My office in Washington DC overlooks the Australian embassy, a seven-story edifice bristling with satellite dishes and buzzing with a constant flow of visiting politicians and officials.
A short walk from the White House, the embassy is the home base of Australia's relationship with the United States, covering the full spectrum of political, strategic, military, consular and other foreign policy ties.
This month has seen new officials move in - from AusAid, Australia's international development aid agency.
Australia gives no aid to the US, of course. But Washington hosts the World Bank and other major development aid bodies. And Australia is now a big, big player in the $100 billion international aid industry.
How big? Consider this: by year's end there will be twice as many Australian officials in Washington devoted to disbursing aid as those working directly on defence policy, despite our ongoing engagements with the US in Afghanistan and elsewhere, not to mention the overarching issue of the ANZUS alliance. (Many other uniformed defence staff are here but dealing with other issues, mostly procurement.)
This is indicative of a broader trend. Globally, we now give away almost four times as much aid as we spend on Australia's broader foreign policy and diplomatic network.
Ten years ago, Australia spent roughly similar amounts on foreign affairs and on international aid, while both were a mere fraction of our defence spending, then at around $20 billion
No more. Over the past decade, Australia's aid spending has doubled to more than $5 billion, while foreign affairs has shrunk and defence spending has remained essentially static.
Bipartisan commitments by both Labor and Liberal to increase our aid to 0.5 per cent of gross national income would make us one of the most generous donors in the world on per capita terms. Already we are the 15th-largest economy in the world but the seventh largest international aid donor.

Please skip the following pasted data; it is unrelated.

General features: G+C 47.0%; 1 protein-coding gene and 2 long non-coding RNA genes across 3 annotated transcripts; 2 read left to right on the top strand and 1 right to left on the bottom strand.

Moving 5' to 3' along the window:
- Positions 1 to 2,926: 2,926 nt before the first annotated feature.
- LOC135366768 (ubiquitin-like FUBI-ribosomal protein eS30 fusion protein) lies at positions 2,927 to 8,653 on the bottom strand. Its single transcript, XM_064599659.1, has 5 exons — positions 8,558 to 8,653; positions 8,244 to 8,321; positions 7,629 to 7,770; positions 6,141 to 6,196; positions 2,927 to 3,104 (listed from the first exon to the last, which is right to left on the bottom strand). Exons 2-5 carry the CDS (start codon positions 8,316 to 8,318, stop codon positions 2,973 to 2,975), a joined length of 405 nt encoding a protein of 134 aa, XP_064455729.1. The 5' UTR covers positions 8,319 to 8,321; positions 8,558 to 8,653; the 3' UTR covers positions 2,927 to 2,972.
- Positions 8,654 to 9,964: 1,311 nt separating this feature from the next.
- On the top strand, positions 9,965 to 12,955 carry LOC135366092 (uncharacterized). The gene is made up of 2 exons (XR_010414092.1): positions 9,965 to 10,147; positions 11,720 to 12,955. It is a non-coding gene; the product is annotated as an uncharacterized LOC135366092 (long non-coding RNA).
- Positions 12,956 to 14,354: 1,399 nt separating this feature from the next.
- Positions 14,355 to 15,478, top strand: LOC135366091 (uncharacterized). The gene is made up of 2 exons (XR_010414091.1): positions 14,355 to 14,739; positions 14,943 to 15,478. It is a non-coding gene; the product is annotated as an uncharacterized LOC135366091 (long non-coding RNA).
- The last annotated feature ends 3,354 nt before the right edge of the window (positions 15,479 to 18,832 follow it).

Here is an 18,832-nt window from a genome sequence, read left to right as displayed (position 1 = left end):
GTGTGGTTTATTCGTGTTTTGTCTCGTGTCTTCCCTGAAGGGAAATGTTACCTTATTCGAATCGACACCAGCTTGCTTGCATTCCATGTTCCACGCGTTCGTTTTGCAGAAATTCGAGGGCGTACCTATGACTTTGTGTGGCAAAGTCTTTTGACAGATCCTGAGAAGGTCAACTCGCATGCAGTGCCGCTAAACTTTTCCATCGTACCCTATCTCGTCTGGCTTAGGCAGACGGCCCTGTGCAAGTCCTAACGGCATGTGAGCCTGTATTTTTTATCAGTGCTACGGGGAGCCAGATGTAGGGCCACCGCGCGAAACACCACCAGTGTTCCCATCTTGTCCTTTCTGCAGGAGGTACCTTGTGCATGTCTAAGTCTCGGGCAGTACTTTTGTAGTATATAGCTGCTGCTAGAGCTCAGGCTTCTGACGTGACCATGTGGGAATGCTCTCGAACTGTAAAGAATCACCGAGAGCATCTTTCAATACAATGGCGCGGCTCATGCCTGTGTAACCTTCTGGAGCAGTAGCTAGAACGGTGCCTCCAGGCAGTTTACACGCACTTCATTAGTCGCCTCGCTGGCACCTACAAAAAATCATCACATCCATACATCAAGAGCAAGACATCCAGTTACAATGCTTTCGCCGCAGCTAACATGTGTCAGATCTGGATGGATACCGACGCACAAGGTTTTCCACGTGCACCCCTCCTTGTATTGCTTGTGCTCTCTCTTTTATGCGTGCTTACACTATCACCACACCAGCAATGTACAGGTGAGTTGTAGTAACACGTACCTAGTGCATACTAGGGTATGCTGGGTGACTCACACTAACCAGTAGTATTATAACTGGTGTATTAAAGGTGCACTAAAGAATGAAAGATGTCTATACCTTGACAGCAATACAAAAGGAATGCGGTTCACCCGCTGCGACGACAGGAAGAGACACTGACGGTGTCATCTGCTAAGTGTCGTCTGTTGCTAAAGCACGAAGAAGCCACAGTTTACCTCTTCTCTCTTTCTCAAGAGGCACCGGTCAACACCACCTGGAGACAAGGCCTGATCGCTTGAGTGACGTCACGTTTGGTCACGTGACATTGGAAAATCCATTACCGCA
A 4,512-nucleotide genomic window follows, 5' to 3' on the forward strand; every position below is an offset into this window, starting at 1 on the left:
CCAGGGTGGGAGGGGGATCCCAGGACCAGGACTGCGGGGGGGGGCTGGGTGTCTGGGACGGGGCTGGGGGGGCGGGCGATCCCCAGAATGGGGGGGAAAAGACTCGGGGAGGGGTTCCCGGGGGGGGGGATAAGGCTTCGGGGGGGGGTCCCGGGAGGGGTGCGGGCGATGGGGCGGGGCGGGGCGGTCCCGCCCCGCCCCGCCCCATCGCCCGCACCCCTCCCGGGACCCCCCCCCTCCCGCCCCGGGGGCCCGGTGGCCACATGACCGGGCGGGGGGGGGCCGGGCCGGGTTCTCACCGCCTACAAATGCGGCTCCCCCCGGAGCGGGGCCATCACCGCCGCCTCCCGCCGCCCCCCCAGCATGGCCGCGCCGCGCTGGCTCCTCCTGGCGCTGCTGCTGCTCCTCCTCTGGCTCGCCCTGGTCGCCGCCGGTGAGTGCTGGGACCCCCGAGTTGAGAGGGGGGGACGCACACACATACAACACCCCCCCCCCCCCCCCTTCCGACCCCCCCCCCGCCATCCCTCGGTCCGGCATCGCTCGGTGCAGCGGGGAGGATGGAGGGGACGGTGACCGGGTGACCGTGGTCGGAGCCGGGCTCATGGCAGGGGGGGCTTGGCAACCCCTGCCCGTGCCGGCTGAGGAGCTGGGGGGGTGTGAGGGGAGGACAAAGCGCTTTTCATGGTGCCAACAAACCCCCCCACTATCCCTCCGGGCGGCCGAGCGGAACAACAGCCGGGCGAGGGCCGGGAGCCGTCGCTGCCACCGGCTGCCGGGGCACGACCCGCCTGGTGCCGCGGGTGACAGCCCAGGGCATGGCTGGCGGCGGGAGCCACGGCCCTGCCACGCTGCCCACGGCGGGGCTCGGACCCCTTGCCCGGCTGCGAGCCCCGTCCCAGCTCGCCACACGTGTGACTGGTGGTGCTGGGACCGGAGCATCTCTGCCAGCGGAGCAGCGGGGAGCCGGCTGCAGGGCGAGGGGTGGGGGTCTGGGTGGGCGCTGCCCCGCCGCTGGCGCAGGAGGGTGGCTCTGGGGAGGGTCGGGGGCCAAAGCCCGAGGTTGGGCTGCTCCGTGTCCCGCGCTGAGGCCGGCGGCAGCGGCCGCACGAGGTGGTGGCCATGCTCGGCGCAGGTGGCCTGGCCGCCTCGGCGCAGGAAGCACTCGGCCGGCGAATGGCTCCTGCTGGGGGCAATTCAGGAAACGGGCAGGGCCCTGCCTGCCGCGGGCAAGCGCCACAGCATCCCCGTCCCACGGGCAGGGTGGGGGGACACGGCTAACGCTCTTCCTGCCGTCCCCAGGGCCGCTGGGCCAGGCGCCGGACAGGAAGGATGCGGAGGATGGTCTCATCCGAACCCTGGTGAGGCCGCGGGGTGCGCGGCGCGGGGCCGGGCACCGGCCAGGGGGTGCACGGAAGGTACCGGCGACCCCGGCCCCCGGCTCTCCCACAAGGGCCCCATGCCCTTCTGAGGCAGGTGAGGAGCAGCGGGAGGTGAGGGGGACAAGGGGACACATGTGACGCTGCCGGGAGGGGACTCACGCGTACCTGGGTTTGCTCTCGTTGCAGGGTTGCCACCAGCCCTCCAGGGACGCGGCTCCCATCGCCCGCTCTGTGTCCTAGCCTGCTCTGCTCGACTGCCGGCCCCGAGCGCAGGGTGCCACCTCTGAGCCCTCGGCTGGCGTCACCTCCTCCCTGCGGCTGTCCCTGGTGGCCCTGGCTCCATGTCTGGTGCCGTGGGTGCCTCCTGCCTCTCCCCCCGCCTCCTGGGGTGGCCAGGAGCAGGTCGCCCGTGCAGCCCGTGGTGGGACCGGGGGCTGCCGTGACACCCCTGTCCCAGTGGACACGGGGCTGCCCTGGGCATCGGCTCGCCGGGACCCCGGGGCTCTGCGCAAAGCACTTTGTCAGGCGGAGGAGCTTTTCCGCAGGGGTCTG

As a consequence, Australia is giving aid in new regions such as Africa and Latin America, and has become a major donor to UN development agencies.
But it is also in danger of giving away more money than its traditional recipients can absorb. The announcement by the Prime Minister of a $320 million initiative for Pacific Island women is a good example. Regardless of the merits of the program, it will be impossible to spend such a sum sensibly, given that it is larger than the entire GDP of many of the states it is intended to assist.
Growth in Australia's aid disbursements has paralleled a significant erosion in our formal diplomatic capacity. A 2009 Lowy Institute study found that of 30 OECD countries, only Ireland, Luxembourg, the Slovak Republic and New Zealand have fewer diplomatic posts than Australia. While new posts have been promised in Africa and China, this trend is likely to continue, given current budget settings.
This year, our defence spending will also decline sharply. Despite the 2009 Defence White Paper's commitments to major expansion in our submarine fleet and Joint Strike Fighter acquisitions, Australia will spend $24.2 billion, or just 1.56 per cent of GDP, on defence - less than even the European average.
This Swedish-style profile means that in budgetary terms Australia is on track to become the Scandinavia of the South Pacific - a country which is generous in giving aid to other countries and supporting international institutions but which spends relatively little on its own foreign affairs and defence hard power.
Unsurprisingly, US officials are increasingly voicing their concerns that defence spending in Australia has slipped below America's other allies.
Washington's international aid bureaucrats, by contrast, are delighted (if somewhat puzzled) by the emergence of Australia as a new donor in regions like Africa and Latin America not previously on our radar screen. ''Small country, big ambitions'', one said to me. ''AusAid has become our go-to funding source'' admitted another.
And the Australian voter?
They can be excused for being more than a little confused. Over the course of a decade, with almost no public debate, Australia has apparently transformed its international priorities, becoming an aid powerhouse, a foreign affairs lightweight and - if current spending levels are maintained - a military minnow.
Benjamin Reilly is a professor of political science at the Australian National University, currently a visiting professor at the Johns Hopkins School of Advanced International Studies in Washington DC.